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College enrollment: parental wealth could become crucial

By on 29 November 2016

As an increasing amount of European countries increase tuition fees for students, it has become a more relevant issue: funding of education. Therefore two recent studies on the affordability of the relatively expensive American higher education are interesting: it appears that parental wealth does matter a lot in the USA.

Those who want to study in the USA rely on parental wealth most of the time. As the parents’ income rises, evidently so does the likelihood that their child will get a higher education. However, that is unlikely when winning a lottery.

To determine which factors influence the enrollment of young adults in American higher education, this year a research team from the American Duke University in Durham, North Carolina and the University of Massachusetts in Amherst, Massachusetts studied their and their parent’s financial position. The team focused on two measuring points: when children are eighteen and later when they are twenty-five. The study included data from nearly 8,000 US children.

Main findings

The main findings from the report published in late October 2016:

  • The major positive effect on enrollments in higher education is noticeable among children with parents experiencing an income rise and negative home equity. A $10,000 increase in parental income then increases the probability of children attending college with transfers by 15.7%.
  • A $10,000 increase in parental income increases the probability of children attending college with transfers by 5.27% for parents with an increasing salary and a positive home equity.
  • There is also an increased likelihood if only the parents’ home equity increases. A $10,000 increase in home equity increases the probability of children’s college enrollment by 0.22%.


Winning a lottery has – maybe surprisingly – had little impact on the enrollment of American children in higher education. According to a study by the National Bureau of Economic Research in Cambridge, published in September 2016, the difference is negligible if the lottery leaves you with less than $100,000.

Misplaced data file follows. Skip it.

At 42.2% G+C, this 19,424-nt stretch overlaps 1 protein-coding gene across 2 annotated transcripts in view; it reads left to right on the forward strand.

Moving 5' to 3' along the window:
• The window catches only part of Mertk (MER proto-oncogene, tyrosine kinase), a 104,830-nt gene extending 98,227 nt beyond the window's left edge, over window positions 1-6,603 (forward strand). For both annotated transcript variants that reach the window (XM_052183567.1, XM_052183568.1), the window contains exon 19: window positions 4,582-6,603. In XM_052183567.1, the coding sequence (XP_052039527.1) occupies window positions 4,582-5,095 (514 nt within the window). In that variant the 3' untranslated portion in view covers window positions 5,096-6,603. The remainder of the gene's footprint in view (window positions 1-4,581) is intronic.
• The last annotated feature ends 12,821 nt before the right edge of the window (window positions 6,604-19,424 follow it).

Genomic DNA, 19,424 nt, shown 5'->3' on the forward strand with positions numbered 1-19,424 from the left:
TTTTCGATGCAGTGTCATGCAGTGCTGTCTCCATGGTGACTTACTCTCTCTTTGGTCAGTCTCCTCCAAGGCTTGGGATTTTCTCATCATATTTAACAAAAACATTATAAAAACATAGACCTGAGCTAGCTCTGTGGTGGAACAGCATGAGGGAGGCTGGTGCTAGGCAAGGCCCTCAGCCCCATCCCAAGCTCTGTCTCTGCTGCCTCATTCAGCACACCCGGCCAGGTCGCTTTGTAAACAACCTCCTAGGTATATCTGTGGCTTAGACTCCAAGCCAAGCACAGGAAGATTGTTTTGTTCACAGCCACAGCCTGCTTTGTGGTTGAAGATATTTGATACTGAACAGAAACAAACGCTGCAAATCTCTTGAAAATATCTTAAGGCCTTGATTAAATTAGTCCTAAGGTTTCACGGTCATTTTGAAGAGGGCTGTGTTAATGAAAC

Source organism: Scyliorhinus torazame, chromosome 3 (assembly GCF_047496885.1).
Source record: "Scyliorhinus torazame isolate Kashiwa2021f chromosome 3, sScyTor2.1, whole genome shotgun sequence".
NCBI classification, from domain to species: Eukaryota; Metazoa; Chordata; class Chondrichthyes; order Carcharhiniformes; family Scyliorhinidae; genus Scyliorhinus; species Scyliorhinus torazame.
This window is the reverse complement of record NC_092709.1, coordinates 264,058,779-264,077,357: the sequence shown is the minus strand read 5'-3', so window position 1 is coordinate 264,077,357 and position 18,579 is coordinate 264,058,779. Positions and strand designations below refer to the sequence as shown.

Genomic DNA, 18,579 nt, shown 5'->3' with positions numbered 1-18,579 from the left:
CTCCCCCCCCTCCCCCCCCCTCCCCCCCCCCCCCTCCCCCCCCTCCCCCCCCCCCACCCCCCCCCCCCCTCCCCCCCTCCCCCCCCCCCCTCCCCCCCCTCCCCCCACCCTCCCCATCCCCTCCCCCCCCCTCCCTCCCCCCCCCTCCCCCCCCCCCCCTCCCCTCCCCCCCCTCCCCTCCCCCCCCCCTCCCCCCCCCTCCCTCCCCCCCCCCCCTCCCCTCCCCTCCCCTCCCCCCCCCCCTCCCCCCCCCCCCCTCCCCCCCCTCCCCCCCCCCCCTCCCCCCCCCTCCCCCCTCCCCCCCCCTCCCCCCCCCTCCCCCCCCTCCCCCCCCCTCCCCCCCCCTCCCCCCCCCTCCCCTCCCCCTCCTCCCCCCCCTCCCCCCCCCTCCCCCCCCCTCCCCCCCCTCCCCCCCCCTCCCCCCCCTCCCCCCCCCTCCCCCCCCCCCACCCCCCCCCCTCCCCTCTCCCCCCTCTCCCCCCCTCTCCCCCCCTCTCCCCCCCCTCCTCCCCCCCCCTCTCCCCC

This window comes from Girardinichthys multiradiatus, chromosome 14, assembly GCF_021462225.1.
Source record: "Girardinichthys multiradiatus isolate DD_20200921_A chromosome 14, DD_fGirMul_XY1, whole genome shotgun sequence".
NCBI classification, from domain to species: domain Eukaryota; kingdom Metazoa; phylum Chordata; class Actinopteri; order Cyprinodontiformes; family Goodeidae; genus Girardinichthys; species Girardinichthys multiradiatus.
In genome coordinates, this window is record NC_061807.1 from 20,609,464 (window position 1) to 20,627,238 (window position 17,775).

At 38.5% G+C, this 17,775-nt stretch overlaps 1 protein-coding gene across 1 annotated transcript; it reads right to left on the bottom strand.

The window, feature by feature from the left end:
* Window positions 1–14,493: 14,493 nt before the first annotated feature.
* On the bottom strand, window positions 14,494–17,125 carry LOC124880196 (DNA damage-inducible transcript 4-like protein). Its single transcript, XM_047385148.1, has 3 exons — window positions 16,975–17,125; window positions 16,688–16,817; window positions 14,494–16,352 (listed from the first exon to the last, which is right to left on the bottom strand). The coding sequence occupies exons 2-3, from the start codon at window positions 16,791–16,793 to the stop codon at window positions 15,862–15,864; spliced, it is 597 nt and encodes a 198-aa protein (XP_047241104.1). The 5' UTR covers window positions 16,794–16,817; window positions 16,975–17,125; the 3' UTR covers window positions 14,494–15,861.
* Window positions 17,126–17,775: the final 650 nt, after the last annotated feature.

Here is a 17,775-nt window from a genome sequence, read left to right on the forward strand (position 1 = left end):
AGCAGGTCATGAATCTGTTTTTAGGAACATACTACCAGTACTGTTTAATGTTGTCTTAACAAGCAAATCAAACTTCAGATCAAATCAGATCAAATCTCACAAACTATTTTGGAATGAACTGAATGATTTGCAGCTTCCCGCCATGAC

Only with jackpots of over one million dollars, the probability of college enrollment increase significantly: for every additional million dollars, there is a probable increase of 10% that a child also has educational benefits from the increased prosperity of his parents. A positive effect which is less pronounced for parents who have a lower socioeconomic status.

Also in Europe?

Studying in the US is relatively expensive: for a student, studying at an average American college amounts to around $ 40,000 annually. Moreover, this figure is increasing: average tuition at public universities rapidly increased by nearly thirty percent in the past five years. As a result, more and more Americans have no choice but to decide not to follow higher education.

According to statistics of the European Commission, college costs vary considerably for students in Europe. But the overall trend is that European study costs slowly increase. For example in England, tuition fees increased to a new base of £ 6000 and a maximum tuition fee of £ 9000 (€ 10.560). It made the country the most expensive EU member state to go to college. British students still can make use of a loan system though, enabling them to get funding for the tuition fee and pay it back after study.  

In the Netherlands a basic government grant made it quite easy for students to pay their costs. But since a loan system was introduced in September 2015, college became also more expensive. The consequences were already visible the same year: data of the national Ministry of Education show the number of students enrolled in higher education in 2015 has decreased by 6.8% compared to 2014. The highest decline in registrations of children was amongst students with poorly educated parents. In fact, a drop of fifteen percent.

Until recent years, the Nordic countries didn’t demand tuition costs from students at all. But now, Finland, Denmark and Sweden all have introduced tuition fees for foreign students. For native students enrollment is still for free.

No reason for concern (yet)

Below you see an infographic showing study costs per EU country. The infographic is fine, except for the fact that the creator forgot the English currency is the pound. So the < € 9000 mentioned should in fact be < € 10.600.

It shows that for now we don’t have to fear the average costs American students are struggling with. Besides the Nordics, also most of Central and Eastern Europe do not demand tuition fees. But if costs keep continue to rise like they did in other European countries, parental wealth could well become an important factor.

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Bas van Essen

Savingsmonitor is a news blog reporting about savings behavior and statistics across whole the European Union. Bas van Essen is responsible for the content. Bas is a former business reporter, who covered the Dutch startup scene, the job market and personal finance. Bas served the Dutch Financial Times ('Financieele Dagblad'), the Dutch 'Financiële Telegraaf',, and IDG. He followed a Master Communication Science and MBA Big Data & Business Analytics at the University of Amsterdam.